Hackers target ‘Internet of Things’ to launch various attacks

Today, most of the insecure embedded devices connected to the Internet like CCTV cameras, routers and often called as Internet of Things (IoT) are being targeted or hacked in any cyber attacks.
Imperiva Incapsula, a security firm, has revealed about a DDoS (distributed denial of service) attack. The attack was a traditional HTTP flood aimed at overloading a resource on a cloud service, but the malicious requests came from surveillance cameras or closed-circuit television (CCTV) cameras protecting businesses around the world instead of a typical computer botnet.
The researchers from the security firm posted in its blog informing about the attack which peaked at 20,000 requests per second and originated from around 900 CCTV cameras running embedded versions of Linux and the BusyBox toolkit.
All compromised devices were running embedded Linux with BusyBox—a package of striped-down common Unix utilities bundled into a small executable, designed for systems with limited resources.
“Further investigation of the offending IPs showed that they belonged to CCTV cameras, all accessible via their default login credentials. And that’s not all. Looking through the camera lens we also spotted a familiar sight—a storefront in a mall located not five minutes away from our offices,” they said in the blog post.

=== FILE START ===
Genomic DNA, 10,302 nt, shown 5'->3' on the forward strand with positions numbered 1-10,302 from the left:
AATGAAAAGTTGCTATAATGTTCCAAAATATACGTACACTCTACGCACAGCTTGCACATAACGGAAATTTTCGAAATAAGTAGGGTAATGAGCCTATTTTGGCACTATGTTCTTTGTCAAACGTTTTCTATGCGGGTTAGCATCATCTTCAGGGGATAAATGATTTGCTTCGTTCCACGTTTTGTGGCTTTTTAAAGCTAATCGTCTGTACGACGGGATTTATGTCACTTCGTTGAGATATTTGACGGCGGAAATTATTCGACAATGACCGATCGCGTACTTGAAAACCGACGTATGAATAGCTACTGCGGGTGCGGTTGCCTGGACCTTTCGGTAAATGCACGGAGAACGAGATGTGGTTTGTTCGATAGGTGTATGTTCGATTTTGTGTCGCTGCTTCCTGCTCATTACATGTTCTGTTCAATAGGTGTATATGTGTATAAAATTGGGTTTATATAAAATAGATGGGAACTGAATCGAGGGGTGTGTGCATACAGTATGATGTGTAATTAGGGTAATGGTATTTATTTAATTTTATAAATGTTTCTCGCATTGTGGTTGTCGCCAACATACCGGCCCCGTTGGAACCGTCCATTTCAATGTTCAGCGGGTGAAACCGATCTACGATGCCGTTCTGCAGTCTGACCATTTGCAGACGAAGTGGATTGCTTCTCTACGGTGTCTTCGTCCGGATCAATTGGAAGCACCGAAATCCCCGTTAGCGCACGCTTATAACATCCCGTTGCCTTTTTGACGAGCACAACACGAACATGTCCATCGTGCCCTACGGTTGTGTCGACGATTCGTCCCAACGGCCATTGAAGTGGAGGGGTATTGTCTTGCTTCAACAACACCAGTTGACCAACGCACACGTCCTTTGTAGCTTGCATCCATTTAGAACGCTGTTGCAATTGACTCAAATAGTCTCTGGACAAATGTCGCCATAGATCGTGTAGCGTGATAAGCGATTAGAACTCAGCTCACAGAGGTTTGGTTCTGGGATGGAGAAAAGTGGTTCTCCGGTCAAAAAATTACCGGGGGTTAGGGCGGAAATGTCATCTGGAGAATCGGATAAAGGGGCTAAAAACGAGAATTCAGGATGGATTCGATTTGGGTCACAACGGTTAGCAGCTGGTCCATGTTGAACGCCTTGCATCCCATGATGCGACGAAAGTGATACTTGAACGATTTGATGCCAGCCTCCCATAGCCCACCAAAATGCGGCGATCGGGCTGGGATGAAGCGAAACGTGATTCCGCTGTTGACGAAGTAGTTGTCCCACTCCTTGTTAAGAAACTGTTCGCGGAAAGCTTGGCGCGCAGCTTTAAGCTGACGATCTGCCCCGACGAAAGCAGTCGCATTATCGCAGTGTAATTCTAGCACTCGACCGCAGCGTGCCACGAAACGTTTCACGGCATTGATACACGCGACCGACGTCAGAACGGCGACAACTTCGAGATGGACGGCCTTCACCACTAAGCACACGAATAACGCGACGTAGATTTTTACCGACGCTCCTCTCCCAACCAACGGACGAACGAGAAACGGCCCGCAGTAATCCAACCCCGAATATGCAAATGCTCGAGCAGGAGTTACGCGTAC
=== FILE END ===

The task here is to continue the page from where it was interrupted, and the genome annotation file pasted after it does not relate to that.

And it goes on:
The researchers said that they were able to meet with the store owners, showed them how their CCTV cameras were abused to attack our clients and help them clean the malware from the infected camera’s hard drive.
They claim in the blog post that among the 245 million professionally installed surveillance cameras operating around the world. However, there are more than million that were installed by unqualified professionals, with even fewer security precautions.
“Even as we write this article, we are mitigating another IoT DDoS attack, this time from an NAS-based botnet. And yes, you guessed it, those were also compromised by brute-force dictionary attacks,” they added.
So, whether it is a router, a Wi-Fi access point or a CCTV camera, default factory credentials are there only to be changed upon installation. 

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